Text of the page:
Tuesday, February 13, 2018

"A Crack in the Sky" at History Theatre

The world premiere new play A Crack in the Sky, now playing at St. Paul's History Theatre, teams up Ahmed Ismail Yusef, author of the book Somalis in Minnesota, with Playwrights' Center core writer Harrison David Rivers* to tell Ahmed's very personal and very relatable story of being a Somali immigrant in America. The play was workshopped and read last year as part of History Theatre's Raw Stages series, and has now come beautifully to full life in this production. It's a play that's funny and playful, short and sweet, and tells a very human story of a man striving to make a better life for himself and his family, while pursuing his love of knowledge and storytelling.

Ahmed tells us his story in his own voice, beginning with almost flunking out of Trinity College in the '90s. But thanks to some caring teachers and a lot of hard work and passion, he not only graduated, but found his voice as a writer. While struggling to buy food, do his school work, and make peace with his roommate, Ahmed is also dealing with troubles back home in Somalia, including phone calls from his brother about their ailing mother, and news of his general cousin's injuries. But Ahmed stays focused, finally accomplishing his goal and eventually making his way to Minnesota.

Ahmed (M. Hajji Ahmed) with Camel (Tracey Maloney) and
Owl (Mikell Sapp, photo by Scott Pakudaitis)
The play is constructed in an interesting and innovative way, using narration, stories from Ahmed's mother, visits from Maya Angelou and Malcolm X, and Ahmed's constant companions Owl and Camel, his imaginary fiends, like the talking animals found in Disney. It maybe sounds silly, but it's really quite a charming and clever way to let us witness Ahmed's inner dialogue. In the reading last year, there was talk of puppetry, but somewhere along the way the choice was made to use live actors instead. Which turns out to be an excellent choice, especially when those actors are Mikell Sapp (Owl) and Tracey Maloney (Camel), who bring such personality, playfulness, and spirit to their roles. Clothed in costumes that just hint at the animal (designed by Aaron Chvatal), and with just a nod or two to their non-humanness (Mikell does the cutest trilling "who" sound), Camel and Owl are the best companions a person could have. Director Faye M. Price keeps all of these ways of storytelling flowing smoothly, in a way that's never confusing or feels out of place.

Ahmed (M. Hajji Ahmed) is visited by Maya Angelou
(Ashawnti Sakina Ford, photo by Scott Pakudaitis)
M. Hajji Ahmed, himself an immigrant who's only been in the country for three years, gives such an open, heartfelt, and natural performance as Ahmed that the people behind me thought he actually was the Ahmed character. The play really hinges on the audience connecting with Ahmed, and Hajji makes him so charming and likeable, that it's easy to do. The excellent ensemble cast also includes Ashawnti Sakina Ford as Ahmed's mother and Maya Angelou, JuCoby Johnson as Ahmed's brother and Malcolm X, Rex Isom Jr. as multiple characters real and imagined, and Rich Remedios as the warm and rumpled professor.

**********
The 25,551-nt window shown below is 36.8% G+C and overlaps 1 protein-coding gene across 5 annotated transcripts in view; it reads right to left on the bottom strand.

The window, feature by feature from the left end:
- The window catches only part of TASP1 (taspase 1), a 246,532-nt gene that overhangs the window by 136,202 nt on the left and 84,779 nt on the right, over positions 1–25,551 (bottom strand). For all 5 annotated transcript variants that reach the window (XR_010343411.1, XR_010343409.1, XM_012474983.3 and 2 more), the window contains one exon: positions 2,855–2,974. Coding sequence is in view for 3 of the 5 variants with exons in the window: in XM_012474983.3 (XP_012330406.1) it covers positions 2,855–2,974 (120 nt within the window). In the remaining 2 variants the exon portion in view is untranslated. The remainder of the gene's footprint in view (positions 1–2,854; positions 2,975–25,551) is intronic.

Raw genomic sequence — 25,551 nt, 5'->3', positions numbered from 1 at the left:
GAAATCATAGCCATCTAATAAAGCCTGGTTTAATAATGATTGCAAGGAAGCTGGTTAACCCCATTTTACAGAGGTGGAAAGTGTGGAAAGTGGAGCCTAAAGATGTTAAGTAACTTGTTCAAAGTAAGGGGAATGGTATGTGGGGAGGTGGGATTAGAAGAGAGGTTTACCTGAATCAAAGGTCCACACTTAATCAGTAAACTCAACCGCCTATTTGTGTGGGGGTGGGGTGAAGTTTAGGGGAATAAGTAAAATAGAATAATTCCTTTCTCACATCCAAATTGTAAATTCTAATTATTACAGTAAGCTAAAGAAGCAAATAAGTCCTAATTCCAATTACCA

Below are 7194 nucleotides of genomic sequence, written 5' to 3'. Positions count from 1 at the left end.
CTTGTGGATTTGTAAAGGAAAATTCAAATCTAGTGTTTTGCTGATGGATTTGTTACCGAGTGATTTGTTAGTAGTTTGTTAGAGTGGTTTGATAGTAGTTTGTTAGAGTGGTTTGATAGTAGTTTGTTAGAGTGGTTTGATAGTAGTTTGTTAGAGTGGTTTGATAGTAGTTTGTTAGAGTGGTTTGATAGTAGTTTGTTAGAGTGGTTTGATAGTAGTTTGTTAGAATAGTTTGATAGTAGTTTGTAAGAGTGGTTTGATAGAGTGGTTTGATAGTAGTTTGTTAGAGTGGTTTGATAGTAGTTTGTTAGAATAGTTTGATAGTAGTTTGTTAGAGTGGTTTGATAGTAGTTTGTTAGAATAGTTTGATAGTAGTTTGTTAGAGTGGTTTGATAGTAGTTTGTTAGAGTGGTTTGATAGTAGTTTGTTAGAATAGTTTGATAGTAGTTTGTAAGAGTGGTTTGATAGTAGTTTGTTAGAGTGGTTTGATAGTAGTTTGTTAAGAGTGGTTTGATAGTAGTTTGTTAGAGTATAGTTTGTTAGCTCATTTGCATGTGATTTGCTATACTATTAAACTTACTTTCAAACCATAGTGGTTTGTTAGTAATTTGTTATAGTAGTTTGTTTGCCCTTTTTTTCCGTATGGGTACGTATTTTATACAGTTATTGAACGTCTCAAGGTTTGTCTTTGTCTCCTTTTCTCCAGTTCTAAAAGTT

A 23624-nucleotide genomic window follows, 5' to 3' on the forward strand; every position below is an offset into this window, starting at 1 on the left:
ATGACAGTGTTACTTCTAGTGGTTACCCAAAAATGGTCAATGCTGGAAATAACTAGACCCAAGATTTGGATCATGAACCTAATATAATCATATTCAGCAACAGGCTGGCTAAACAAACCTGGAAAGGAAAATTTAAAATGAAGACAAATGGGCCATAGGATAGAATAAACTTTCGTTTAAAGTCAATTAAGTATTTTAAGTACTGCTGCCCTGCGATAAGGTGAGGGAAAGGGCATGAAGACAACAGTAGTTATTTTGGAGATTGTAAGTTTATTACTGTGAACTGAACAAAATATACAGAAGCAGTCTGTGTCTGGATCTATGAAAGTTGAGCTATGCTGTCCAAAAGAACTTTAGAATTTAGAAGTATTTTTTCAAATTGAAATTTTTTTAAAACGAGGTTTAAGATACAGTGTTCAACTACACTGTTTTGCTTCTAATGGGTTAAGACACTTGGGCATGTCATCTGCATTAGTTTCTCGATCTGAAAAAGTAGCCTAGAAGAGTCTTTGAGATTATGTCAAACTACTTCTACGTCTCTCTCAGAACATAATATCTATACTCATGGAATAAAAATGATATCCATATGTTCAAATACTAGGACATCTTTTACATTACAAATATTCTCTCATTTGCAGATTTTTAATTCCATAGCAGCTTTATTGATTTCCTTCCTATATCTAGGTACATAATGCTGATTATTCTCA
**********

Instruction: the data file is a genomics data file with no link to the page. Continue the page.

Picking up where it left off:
Joel Sass has created a beautiful set on which the lighting (designed by Michael Wangen) and videos (designed by Kathy Maxwell) play out, providing a warm atmosphere for the story. What looks like a large round drum, that at times represents the sun or the moon, dominates the stage, with a streak of white fabric squares above it, provide the backdrop for videos of Ahmed's homeland. The stage is populated with a few natural looking shelves and stools that blend the outdoors with the college setting.

A Crack in the Sky is a charming new play, with disarming performances that will put you inside the immigrant experience without even realizing it. This is a play that's easy to watch, that brings joy, and hopefully also brings understanding of people with experiences different from our own. Continuing through March 4.

*Harrison David Rivers is the hot new playwright in #TCTheater this year. This is the first full production of a play he's written that I've seen, but not the last. He wrote the book for the new musical Five Points, premiering at Theater Latte Da this spring, and his play This Bitter Earth will be produced at Penumbra Theatre, also this spring. And if you need more Harrison David Rivers, you can attend a free reading of his new play the bandaged place at the Playwrights' Center in April.


Duy Quyen said...

My fear with game-theoretic accounts is that they're too abstract. They might show us an abstract pattern most intelligent creatures will approach, but they (at least at the level I considered them) neglect the fact that all intelligent creatures aren't at this optimum peak, they're somewhere below that. And that, of course, includes us. They are a kind of eschatology of morality, rather than morality, in my opinion - saying where morality will end up, rather than where it is.
e-mail with love best free 2018
e-mailwithlove apss on mobile
koi Nhat

Panda Thúy said...

This is very significant, and yet necessary towards just click this unique backlink
sale pop online sales pop master app

Huyền Syn said...

Sounds like an interesting thesis. I do hope to read a good account of this sort one day.
Discount master

Discount master

Huyền Syn said...

app autoketing
Your site are sos nice and fantastic and special details here